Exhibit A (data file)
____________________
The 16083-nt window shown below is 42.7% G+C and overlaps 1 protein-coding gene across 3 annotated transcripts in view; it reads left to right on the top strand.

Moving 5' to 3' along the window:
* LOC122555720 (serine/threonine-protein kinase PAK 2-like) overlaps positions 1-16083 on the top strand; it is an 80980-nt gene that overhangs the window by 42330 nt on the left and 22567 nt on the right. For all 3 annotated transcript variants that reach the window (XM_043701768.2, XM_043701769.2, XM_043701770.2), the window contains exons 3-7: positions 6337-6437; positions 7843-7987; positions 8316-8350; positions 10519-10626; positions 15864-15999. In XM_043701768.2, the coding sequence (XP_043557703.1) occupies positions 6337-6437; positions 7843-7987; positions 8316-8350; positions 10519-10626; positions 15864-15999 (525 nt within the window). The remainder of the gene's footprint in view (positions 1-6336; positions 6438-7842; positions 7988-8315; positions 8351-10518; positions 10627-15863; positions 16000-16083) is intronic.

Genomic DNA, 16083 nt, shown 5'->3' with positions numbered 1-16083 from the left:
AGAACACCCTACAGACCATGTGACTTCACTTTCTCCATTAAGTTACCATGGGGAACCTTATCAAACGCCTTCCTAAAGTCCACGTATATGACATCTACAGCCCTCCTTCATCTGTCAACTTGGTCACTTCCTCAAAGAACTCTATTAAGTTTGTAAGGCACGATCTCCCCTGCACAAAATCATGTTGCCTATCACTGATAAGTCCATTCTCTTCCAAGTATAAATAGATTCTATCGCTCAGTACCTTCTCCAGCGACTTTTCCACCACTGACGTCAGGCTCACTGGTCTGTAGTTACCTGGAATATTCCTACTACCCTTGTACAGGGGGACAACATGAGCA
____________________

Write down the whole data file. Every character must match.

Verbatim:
The 16083-nt window shown below is 42.7% G+C and overlaps 1 protein-coding gene across 3 annotated transcripts in view; it reads left to right on the top strand.

Moving 5' to 3' along the window:
* LOC122555720 (serine/threonine-protein kinase PAK 2-like) overlaps positions 1-16083 on the top strand; it is an 80980-nt gene that overhangs the window by 42330 nt on the left and 22567 nt on the right. For all 3 annotated transcript variants that reach the window (XM_043701768.2, XM_043701769.2, XM_043701770.2), the window contains exons 3-7: positions 6337-6437; positions 7843-7987; positions 8316-8350; positions 10519-10626; positions 15864-15999. In XM_043701768.2, the coding sequence (XP_043557703.1) occupies positions 6337-6437; positions 7843-7987; positions 8316-8350; positions 10519-10626; positions 15864-15999 (525 nt within the window). The remainder of the gene's footprint in view (positions 1-6336; positions 6438-7842; positions 7988-8315; positions 8351-10518; positions 10627-15863; positions 16000-16083) is intronic.

Genomic DNA, 16083 nt, shown 5'->3' with positions numbered 1-16083 from the left:
AGAACACCCTACAGACCATGTGACTTCACTTTCTCCATTAAGTTACCATGGGGAACCTTATCAAACGCCTTCCTAAAGTCCACGTATATGACATCTACAGCCCTCCTTCATCTGTCAACTTGGTCACTTCCTCAAAGAACTCTATTAAGTTTGTAAGGCACGATCTCCCCTGCACAAAATCATGTTGCCTATCACTGATAAGTCCATTCTCTTCCAAGTATAAATAGATTCTATCGCTCAGTACCTTCTCCAGCGACTTTTCCACCACTGACGTCAGGCTCACTGGTCTGTAGTTACCTGGAATATTCCTACTACCCTTGTACAGGGGGACAACATGAGCA